Can work be good for the soul?
As we all reflect on how we recover from the global pandemic, I ask whether work positively influences our lives.
Going for a walk in lush woodland can be very good for the soul: the sun on your skin as you move through the dappled shade of the canopy. Or spending time with friends and loved ones. That, too, can be very good for the soul. If you ask anyone to describe what fulfills them or what makes their heart feel alive, you will get a wide array of responses. But few will talk about their job with the same kind of relish or thrill. There are those who love what they do, but for many, the corporate experience is draining or unfulfilling: something to be dreaded as Monday looms.
And so I find myself reflecting on the question: can work be good for our soul?
What does it mean to 'be good for the soul'?
A google search on this particular question throws up all kinds of interesting advice: it is widely accepted that confession is good for the soul, but so too, apparently, are pajamas. Speak to any health or well-being adviser and you will hear a wide range of different suggestions on what might be considered as good for the soul.
Let's start by considering work fulfillment and satisfaction, or employee engagement, to use the organisational vernacular. In research from the engagement specialists, Gallup, in 2016, "just 8% of employed Britons were engaged at work, down from 17% in 2012." Nearly 1 in 5, were classified as 'actively disengaged' resulting in extremely negative emotions, such as anger or resentment. The remaining 73%? These 'not engaged' individuals were described as "psychologically unattached and putting little energy or passion into their work." Hardly soul-enriching.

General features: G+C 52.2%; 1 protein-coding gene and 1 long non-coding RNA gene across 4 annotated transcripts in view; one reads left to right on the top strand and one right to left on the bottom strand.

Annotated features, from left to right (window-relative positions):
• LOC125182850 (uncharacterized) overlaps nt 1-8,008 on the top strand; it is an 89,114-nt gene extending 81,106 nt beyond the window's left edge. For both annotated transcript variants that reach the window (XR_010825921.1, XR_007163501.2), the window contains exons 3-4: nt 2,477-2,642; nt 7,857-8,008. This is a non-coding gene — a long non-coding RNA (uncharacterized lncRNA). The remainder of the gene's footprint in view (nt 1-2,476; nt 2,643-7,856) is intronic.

Perhaps we also need to address whether work is good for our health? In his book, 'Dying for a paycheck,' Jeffrey Pfeffer references research study after research study demonstrating the sheer scale and cost the modern workplace is having on the health and well-being of employees. Using multiple studies and methods, he quantifies the cost of job stress to US employers as over $300 billion each year and that in China, as many as one million people could be dying from overwork. This research does not focus on jobs in physically dangerous environments; it examines the working experience in everyday organisations.
What about the increasing trend towards people working later in life? Is this purely driven by economics? According to Harvard Health Publishing, there is a growing body of research that seems to suggest working past retirement age can improve health outcomes and increase longevity. Though it is noted that this is not the case for everyone. Indeed, some studies prove that retirement was linked to reduced stress and mental health problems. In this article, Associate Professor of healthcare policy at Harvard, Nicole Maestas, concludes that people should continue to work only if the role is something they enjoy, which typically means something that has meaning or purpose.
So it appears that for many of us, work is not even good for our health, far less our soul, and a part of life that we need to psychologically detach from to make it tolerable. This does not tell a story of being good for the soul, but one of compartmentalisation and detachment. Of course, this is subjective; it is specific to each individual, but consideration for our soul means we need to take a whole-person approach: to consider the rational, emotional, and spiritual being.
Why might work not be good for the soul?